This is not the first time that the Museo Nacional de Bellas Artes has dedicated an exhibition to Clorindo Testa’s work. The Museum has followed the career path of this great Italian-born Argentinean artist very closely. Today, five years after his death, we are proud to present this show, which offers an opportunity to reconsider his important and singular legacy in the visual arts from a current perspective.
While he pursued the crude truth of the materials that sustain the act of inhabiting in architectural brutalism, emphasizing abstract geometry as that which modulates buildings and urban life, Testa replicated the gesture in his visual works, defying the conventions of art and its circuits of legitimization. There is a particular dialectic in the spontaneity of the strokes in his drawings and paintings that enters into dialog with the crude, ordinary materiality of the supports he used. This disposition regarding elements considered banal or undignified makes them the active subjects of his expressive aims, where they are proposed as the constructive instances of his visual discourse. This is clear in his wood and cardboard installations, works that contain the structural indications that are the keystone to his aesthetic, and also in his freehand drawings, where quick strokes capture every instant of a unmistakable search for authenticity. Even in prints and collages, Testa proceeds with a certain studied form of abandon, composing pieces that he charges with a vitality that is unusual for abstract geometry.
This paradox that makes architecture a static moment, frozen in time, recovers disturbing dynamism in his visual production. Without abandoning the question of how to frame raw material within a regulated mathematical order, he manages to recover the power with which we humans undertake our existence, overstepping these boundaries. In this way a fluid exchange with the architect’s craft unfolds, where his plastic works (and his buildings must be included among these) constitute its very soul, a realm of solace and for experimentation with his conception of space and inhabiting. His entire career can be thought of as one long reflection on the unresolved tension between ways of life and the mechanisms—house, museum, gallery, street—through which they take place. There is a liberating pulse that convokes the metaphoric potency of color and form, and as naked material becomes allegorical, it pervades his works, like a suggestive indication that an enigma always gives meaning to the things that weave our lives together. In the face of his works, we find ourselves on the eve of a revelation, and this presence alone makes acts illusory. Perhaps it is there, in the invitation to go back to seeing the world free of veils, that his work’s vitality can be found, its posthumous calling.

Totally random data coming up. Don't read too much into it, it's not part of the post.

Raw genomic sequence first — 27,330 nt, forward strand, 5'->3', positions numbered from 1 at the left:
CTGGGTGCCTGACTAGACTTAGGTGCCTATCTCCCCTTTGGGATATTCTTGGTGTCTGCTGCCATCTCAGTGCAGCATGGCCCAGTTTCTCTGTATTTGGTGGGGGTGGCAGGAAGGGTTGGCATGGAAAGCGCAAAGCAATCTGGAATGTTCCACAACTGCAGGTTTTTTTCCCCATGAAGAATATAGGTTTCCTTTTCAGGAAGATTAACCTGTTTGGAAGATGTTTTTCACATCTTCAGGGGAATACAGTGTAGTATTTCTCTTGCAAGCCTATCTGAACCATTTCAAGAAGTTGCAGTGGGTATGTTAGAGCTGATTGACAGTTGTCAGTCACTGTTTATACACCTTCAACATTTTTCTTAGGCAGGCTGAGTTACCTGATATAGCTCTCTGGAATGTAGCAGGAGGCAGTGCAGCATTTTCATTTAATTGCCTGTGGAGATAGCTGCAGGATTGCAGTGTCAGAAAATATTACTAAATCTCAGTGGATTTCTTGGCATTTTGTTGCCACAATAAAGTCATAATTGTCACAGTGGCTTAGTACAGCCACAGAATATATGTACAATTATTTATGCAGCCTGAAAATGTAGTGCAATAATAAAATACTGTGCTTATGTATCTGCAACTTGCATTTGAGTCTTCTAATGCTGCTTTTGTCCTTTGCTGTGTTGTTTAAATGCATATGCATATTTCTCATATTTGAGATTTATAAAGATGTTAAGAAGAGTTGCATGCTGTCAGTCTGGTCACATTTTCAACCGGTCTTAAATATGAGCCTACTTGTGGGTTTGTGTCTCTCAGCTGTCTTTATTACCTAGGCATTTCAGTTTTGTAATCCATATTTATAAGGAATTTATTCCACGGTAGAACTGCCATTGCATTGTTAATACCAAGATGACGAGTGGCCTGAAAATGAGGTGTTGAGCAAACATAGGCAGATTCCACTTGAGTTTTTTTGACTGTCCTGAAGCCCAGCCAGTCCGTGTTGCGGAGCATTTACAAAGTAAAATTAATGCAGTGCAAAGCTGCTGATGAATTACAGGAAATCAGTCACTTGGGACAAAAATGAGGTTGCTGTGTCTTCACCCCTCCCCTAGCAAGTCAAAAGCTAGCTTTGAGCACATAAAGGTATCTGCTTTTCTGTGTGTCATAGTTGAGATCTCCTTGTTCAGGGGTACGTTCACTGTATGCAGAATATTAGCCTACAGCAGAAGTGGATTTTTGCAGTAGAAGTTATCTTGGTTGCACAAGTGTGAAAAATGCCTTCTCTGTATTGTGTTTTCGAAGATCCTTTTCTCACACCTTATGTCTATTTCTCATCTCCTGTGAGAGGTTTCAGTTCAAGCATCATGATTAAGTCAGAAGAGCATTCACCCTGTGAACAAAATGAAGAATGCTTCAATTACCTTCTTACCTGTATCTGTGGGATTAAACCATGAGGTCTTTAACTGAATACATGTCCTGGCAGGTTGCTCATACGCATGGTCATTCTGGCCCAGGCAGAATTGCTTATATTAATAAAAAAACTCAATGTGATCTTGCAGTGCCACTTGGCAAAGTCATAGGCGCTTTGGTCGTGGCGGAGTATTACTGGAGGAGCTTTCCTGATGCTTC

Museo Nacional de Bellas Artes
Clorindo Testa: “this is my house”
Both an artist and an architect, Clorindo Testa built “houses” of many kinds: for money, the ex-Banco de Londres (Bank of London, 1966); for healing, the Hospital Naval (Naval Hospital, 1970); for books, the Biblioteca Nacional (National Library, 1971); or for art, the Centro Cultural Recoleta (1980), along with others destined for use by the inhabitants of this world in general. His image is definitively associated with these landmarks in the city of Buenos Aires.
In 1968, Testa challenged “his house”, the home of art, the Museo Nacional de Bellas Artes, with a critical yet humorous gesture: the Apuntalamiento para un museo (Buttressing for a Museum). With this metal tubular structure, he was introducing a clearly architectural device into the art world, in a unification of both of his passions.
This exhibition explores the intersection between these disciplines in Testa’s work: the ways in which his drawing and visual thinking feed off of architectural techniques for representing space, which he uses in his painting on themes pertaining to urban planning and ecology. In this way the artist criticizes the modern and rationalist standards in architecture that have led to overcrowding, stress and de-personalization in today’s cities.
European and American history also provided Testa with elements he used in conceiving “other houses” that served as refuges from plagues and catastrophes. Beginning in 1975, he was formally a member of the Grupo CAYC, and with them he connected architecture’s logic of project development with diverse social and cultural issues. Inspired by childhood or historical events, he enunciated a social and ecological message that shows how hegemonies lead to political catastrophes where plagues are a “natural” punishment for war.
His installations are always gestural, dedicated to the beauty of the ephemeral and to developing images more than form; they demonstrate that humor, irony and play are the deep-seated motivation for his creativity, his contribution to inventing a “house” that might enable better living.
María José Herrera – Mariana Marchesi